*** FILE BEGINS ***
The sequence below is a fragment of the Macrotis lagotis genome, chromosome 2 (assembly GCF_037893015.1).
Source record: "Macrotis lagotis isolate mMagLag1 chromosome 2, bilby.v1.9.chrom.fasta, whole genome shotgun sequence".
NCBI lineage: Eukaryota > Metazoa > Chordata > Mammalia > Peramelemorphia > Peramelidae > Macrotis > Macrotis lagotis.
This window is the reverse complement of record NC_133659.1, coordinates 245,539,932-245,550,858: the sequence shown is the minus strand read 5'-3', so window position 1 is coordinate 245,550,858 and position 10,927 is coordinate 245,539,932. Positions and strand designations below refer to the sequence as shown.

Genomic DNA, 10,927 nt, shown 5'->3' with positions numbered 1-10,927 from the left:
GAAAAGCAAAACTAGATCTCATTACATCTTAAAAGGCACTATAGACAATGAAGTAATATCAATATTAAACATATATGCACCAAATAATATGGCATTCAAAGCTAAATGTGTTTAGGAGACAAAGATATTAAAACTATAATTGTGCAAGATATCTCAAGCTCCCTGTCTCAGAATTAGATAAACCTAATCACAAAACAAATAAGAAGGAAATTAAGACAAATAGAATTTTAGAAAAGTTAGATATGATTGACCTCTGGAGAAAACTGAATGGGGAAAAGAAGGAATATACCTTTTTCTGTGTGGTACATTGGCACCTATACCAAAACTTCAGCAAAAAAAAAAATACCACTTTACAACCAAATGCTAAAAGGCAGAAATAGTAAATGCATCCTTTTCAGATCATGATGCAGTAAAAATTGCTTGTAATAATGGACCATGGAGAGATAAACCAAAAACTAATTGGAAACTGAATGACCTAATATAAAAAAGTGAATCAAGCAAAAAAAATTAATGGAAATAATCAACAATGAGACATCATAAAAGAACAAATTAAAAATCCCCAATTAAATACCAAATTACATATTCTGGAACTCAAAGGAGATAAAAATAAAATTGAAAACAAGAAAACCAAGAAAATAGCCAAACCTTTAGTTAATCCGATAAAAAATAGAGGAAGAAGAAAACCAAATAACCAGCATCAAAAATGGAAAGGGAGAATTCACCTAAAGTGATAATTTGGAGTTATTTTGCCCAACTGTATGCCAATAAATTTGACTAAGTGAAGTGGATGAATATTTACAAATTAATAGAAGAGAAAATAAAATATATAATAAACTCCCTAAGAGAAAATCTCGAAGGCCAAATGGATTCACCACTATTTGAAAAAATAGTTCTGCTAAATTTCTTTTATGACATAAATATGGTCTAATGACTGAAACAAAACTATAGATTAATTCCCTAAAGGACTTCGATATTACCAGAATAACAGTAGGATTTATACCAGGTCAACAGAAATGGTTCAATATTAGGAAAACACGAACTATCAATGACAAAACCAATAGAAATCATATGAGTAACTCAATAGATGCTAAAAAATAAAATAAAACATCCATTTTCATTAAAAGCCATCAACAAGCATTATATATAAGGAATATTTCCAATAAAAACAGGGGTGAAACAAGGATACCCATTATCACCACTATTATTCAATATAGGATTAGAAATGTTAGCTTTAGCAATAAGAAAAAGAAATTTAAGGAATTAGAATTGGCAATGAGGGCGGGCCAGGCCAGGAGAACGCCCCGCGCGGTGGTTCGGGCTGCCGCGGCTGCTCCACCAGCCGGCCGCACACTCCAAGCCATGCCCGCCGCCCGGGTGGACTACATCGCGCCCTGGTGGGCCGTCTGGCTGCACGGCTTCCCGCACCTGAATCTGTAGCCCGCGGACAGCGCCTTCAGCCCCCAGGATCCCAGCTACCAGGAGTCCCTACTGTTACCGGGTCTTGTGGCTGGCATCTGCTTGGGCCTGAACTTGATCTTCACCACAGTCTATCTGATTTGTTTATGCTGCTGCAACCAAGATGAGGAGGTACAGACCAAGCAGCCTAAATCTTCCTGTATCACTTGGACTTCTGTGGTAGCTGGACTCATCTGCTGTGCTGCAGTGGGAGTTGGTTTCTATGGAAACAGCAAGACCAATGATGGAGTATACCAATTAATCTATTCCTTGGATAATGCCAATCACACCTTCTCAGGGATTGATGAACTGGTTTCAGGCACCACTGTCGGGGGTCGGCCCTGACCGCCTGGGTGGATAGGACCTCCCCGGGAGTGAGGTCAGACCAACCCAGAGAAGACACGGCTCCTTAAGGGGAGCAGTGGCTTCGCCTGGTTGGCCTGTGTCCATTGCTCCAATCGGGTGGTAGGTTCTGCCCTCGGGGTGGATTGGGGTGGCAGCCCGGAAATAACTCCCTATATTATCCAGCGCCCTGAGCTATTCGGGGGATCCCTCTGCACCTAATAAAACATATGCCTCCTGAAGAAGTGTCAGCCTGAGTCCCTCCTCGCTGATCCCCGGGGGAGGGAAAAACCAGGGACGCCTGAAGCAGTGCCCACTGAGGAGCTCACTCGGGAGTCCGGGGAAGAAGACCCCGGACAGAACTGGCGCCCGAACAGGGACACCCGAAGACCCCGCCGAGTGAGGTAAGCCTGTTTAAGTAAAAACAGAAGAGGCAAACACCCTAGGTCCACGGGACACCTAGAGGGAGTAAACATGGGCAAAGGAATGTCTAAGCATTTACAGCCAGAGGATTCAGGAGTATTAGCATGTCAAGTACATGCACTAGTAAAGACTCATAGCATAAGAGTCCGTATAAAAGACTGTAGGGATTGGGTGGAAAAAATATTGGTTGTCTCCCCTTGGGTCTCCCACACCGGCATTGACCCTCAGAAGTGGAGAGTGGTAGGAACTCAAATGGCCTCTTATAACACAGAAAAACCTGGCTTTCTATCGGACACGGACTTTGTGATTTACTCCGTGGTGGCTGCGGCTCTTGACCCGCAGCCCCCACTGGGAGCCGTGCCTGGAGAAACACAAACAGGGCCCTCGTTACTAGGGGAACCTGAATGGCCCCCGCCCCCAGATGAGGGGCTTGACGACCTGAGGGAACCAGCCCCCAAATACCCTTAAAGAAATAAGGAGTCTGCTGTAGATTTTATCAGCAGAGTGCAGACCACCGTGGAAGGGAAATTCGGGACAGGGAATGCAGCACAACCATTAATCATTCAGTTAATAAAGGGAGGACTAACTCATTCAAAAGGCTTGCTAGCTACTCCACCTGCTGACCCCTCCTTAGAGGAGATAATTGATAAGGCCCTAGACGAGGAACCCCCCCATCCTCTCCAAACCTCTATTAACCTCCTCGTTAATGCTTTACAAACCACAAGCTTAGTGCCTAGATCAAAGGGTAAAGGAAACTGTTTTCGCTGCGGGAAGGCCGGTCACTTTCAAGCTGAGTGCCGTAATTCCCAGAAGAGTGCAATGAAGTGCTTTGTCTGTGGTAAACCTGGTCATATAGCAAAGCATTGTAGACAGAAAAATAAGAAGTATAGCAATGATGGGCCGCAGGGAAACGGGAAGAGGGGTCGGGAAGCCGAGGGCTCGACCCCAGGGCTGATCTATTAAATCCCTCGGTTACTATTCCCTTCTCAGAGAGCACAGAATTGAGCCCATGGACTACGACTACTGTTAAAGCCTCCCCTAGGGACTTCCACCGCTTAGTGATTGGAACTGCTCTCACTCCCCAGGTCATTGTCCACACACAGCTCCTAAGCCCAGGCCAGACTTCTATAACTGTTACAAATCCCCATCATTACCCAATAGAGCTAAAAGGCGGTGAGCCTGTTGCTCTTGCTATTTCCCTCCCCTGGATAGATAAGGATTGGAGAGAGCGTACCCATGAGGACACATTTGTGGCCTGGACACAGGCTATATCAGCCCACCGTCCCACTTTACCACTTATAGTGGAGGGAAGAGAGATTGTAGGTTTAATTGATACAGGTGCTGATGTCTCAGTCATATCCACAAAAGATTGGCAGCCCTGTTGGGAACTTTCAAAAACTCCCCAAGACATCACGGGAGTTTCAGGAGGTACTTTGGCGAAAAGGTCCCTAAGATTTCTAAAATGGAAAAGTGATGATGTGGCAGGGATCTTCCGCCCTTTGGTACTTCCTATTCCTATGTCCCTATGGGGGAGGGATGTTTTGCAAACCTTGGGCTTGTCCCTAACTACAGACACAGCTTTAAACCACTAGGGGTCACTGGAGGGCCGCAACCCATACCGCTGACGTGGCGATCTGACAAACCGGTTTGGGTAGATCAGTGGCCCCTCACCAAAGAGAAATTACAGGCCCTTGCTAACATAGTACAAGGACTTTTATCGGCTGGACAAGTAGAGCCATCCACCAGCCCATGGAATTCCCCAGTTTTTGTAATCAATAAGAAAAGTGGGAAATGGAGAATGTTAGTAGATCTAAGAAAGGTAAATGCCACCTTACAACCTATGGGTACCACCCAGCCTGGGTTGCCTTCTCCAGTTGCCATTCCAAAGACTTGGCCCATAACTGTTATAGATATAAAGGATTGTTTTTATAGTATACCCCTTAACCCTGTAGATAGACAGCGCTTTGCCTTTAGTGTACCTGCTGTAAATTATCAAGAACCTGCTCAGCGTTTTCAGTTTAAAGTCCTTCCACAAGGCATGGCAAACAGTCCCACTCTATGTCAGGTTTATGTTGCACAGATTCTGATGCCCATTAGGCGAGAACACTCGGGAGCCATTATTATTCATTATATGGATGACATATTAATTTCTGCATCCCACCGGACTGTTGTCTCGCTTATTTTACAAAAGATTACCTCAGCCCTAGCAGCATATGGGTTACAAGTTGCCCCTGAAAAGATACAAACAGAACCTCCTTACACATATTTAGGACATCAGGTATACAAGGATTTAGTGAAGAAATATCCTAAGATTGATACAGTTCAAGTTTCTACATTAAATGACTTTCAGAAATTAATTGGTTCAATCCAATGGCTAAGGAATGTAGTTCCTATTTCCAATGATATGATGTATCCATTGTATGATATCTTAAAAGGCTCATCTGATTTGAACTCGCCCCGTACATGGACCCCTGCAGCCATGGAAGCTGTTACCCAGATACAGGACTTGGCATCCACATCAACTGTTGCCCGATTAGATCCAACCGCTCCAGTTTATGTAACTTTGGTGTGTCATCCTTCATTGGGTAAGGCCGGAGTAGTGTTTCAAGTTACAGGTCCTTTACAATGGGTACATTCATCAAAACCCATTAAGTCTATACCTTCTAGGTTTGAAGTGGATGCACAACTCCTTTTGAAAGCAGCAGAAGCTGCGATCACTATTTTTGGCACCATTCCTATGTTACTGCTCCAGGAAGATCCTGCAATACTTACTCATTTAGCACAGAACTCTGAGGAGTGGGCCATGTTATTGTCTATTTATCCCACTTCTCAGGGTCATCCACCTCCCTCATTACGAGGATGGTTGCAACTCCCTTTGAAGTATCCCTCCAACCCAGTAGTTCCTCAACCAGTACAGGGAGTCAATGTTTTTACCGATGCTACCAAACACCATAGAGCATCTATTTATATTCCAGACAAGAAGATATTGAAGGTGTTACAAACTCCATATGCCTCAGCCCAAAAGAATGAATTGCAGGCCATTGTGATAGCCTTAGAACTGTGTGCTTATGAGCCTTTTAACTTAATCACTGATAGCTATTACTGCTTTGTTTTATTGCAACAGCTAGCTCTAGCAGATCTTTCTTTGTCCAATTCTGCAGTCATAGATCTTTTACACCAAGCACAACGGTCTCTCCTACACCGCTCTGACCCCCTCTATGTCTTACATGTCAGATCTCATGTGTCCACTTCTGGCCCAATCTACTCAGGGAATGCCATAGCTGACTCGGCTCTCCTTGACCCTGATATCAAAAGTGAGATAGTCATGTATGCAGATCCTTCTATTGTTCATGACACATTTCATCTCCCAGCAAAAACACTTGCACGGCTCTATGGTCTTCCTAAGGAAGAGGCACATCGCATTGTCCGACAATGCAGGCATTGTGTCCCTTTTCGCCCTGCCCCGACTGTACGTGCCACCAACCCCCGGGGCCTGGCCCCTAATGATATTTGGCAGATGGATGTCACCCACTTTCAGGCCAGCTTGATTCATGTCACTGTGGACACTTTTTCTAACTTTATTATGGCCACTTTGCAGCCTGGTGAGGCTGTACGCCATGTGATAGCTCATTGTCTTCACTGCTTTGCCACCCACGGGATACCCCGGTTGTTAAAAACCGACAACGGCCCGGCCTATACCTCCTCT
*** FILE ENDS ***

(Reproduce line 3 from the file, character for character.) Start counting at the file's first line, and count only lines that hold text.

NCBI lineage: Eukaryota > Metazoa > Chordata > Mammalia > Peramelemorphia > Peramelidae > Macrotis > Macrotis lagotis.